Amy Goldstein passes along the latest enrollment predictions for next year:
Health and Human Services Secretary Sylvia Mathews Burwell announced that, by the end of 2015, 9 million to 9.9 million Americans probably will be in health plans sold through the federal and state insurance exchanges created under the health-care law. The administration’s expectations are as much as roughly 30 percent beneath the most recent prediction of the Congressional Budget Office that 13 million people will have health coverage through these exchanges next year.
Weissmann judges that the “the announcement is probably a wise move politically”:
Whether the issue was the effect of stimulus spending or the pace of Affordable Care Act sign-ups, the Obama administration has never exactly benefited from setting high expectations. During last year’s open-enrollment period, it had to deal with the endless media speculation over whether it would hit the CBO’s projection of 7 million sign-ups. It’s better to keep the bar low and clear it than trip over a nice-sounding but maybe overly ambitious target.
Suderman agrees that the administration may be “lowering the bar so that an underperformance looks like a relative success.” But, to him, it also “suggests that the administration is anxious about enrollment trends for year two”:
The second year of enrollment was always going to be somewhat more difficult, because the people most motivated to purchase plans through Obamacare’s exchanges were likely to have bought in year one. The task of year two would be to motivate even more people, those who weren’t already interested in purchasing coverage through the exchanges.
What this announcement indicates, then, is that the administration thinks it’s going to have a hard time motivating many people to purchase plans, which is another way of saying fewer people than expected seem to want or believe they need insurance under the law. For whatever reason or reasons, the demand isn’t there, and Obamacare is now expected to underperform as a result.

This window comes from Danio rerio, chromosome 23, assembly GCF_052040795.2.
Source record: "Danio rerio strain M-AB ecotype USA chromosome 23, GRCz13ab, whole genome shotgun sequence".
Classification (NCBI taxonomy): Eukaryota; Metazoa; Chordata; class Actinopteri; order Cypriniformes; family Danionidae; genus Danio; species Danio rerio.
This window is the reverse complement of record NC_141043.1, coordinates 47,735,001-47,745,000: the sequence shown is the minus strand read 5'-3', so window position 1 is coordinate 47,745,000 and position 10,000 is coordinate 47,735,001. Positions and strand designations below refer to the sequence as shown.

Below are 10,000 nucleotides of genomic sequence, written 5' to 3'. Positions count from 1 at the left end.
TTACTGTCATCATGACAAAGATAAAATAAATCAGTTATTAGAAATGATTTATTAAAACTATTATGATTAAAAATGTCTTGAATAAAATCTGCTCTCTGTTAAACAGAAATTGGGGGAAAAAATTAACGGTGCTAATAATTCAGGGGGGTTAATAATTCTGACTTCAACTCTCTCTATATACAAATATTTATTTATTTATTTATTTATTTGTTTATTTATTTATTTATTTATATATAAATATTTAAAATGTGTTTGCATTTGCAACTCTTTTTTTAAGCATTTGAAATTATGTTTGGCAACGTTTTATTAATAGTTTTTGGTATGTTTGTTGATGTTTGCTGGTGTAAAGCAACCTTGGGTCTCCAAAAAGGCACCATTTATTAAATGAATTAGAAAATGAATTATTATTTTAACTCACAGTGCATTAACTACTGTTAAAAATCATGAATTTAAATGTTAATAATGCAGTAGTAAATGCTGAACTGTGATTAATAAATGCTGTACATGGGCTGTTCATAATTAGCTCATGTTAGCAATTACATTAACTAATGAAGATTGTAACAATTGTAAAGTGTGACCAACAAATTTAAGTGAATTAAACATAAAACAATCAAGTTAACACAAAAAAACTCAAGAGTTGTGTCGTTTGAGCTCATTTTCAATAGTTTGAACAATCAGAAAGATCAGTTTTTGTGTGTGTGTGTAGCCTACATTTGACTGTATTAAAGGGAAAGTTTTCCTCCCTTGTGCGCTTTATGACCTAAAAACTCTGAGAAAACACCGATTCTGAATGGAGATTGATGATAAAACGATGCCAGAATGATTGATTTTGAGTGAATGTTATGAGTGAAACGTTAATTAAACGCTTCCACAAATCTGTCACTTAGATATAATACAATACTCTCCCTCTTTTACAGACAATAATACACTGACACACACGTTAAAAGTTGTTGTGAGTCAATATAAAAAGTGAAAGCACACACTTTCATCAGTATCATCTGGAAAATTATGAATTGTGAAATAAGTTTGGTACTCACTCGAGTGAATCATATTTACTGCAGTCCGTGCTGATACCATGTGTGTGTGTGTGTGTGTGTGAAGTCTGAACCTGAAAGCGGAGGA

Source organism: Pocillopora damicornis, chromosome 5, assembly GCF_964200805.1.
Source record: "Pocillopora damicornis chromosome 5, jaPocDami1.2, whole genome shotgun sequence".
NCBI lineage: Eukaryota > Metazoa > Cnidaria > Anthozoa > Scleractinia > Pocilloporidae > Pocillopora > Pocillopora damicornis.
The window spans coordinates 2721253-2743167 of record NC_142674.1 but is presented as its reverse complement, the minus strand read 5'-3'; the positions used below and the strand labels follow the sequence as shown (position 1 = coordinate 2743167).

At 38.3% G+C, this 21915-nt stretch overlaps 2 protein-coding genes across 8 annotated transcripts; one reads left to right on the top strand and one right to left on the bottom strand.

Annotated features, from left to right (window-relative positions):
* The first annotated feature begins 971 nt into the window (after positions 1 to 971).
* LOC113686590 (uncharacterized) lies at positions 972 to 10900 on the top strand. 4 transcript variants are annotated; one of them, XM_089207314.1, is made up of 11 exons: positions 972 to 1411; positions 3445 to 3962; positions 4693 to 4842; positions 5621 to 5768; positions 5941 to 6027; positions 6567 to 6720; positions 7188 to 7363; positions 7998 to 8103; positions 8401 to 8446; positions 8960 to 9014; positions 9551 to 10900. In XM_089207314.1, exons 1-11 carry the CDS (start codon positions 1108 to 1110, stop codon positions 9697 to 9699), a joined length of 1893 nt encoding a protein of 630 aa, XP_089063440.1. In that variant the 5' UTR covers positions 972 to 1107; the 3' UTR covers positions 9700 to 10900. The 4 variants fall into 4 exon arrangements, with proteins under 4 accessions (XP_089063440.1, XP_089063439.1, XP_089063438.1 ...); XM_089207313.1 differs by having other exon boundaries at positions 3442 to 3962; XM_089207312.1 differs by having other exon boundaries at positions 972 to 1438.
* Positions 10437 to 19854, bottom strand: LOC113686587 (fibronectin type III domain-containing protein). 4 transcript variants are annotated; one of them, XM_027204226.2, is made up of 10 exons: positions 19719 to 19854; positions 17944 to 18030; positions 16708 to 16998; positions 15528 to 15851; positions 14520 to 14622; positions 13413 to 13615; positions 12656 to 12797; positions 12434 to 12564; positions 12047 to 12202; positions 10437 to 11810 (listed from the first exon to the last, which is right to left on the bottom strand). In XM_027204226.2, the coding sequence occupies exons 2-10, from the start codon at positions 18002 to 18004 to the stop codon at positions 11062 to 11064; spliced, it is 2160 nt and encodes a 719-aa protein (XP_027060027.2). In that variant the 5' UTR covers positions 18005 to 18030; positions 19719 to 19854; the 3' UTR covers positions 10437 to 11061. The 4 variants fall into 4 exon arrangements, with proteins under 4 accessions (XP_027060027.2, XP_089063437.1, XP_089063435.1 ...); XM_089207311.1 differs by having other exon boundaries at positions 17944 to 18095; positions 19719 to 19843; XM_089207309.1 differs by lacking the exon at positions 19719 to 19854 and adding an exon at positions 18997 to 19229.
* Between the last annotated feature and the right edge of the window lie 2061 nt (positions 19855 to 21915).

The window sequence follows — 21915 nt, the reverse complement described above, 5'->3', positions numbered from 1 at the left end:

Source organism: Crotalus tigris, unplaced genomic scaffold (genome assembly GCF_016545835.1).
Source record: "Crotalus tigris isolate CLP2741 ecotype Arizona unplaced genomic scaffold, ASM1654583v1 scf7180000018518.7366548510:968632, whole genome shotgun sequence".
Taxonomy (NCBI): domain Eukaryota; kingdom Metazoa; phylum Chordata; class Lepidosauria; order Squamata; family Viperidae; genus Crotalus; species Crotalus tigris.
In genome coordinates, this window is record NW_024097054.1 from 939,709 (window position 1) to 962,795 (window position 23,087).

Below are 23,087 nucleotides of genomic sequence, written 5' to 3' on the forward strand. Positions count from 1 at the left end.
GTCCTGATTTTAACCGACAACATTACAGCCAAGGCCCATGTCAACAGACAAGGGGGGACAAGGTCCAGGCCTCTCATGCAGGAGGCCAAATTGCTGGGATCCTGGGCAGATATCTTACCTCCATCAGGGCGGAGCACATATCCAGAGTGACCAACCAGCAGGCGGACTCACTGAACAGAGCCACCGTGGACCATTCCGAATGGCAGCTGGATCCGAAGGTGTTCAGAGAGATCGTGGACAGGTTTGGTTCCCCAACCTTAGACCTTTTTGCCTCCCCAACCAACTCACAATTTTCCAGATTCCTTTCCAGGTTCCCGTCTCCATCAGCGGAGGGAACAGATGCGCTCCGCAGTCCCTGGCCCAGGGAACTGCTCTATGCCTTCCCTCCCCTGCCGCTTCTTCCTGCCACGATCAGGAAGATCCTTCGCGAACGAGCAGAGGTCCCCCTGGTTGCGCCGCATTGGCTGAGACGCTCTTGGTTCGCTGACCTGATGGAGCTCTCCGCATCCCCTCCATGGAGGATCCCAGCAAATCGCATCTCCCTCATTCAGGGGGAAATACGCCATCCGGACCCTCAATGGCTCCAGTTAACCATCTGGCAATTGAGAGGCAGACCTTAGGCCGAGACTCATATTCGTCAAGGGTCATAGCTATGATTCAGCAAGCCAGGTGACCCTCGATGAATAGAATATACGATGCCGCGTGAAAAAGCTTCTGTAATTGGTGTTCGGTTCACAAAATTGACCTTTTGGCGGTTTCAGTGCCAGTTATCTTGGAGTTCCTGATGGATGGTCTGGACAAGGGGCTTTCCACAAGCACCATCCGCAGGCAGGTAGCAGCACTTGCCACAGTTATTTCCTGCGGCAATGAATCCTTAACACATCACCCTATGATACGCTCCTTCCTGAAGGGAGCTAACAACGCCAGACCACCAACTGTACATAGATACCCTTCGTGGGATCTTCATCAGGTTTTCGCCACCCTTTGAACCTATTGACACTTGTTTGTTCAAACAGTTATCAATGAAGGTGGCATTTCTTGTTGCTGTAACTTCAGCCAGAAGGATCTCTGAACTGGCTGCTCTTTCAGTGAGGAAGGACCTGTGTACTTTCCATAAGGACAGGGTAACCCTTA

Jason Millman identifies a more mundane reason for the lower prediction:
One of reasons the projection is shifting downward comes from uncertainty over the number of people expected to leave employer coverage or individual health plans purchased outside the marketplaces, or exchanges. The CBO, for example, projects 7 million fewer people will have employer-based health insurance by 2016, creating a new pool of people potentially eligible for marketplace coverage. The administration says it’s still not clear how dramatic the shift in employer coverage will be.
Joseph Antos lists other possible explanations. Among them:
The administration’s 7.1 million figure is the number of people who chose a plan on the exchanges. Although many of those people paid their premiums and remain enrolled, others may have paid for a month or two before deciding that the value of Obamacare coverage is not worth the cost. We will never know how many people selecting exchange plans actually followed through for the full year.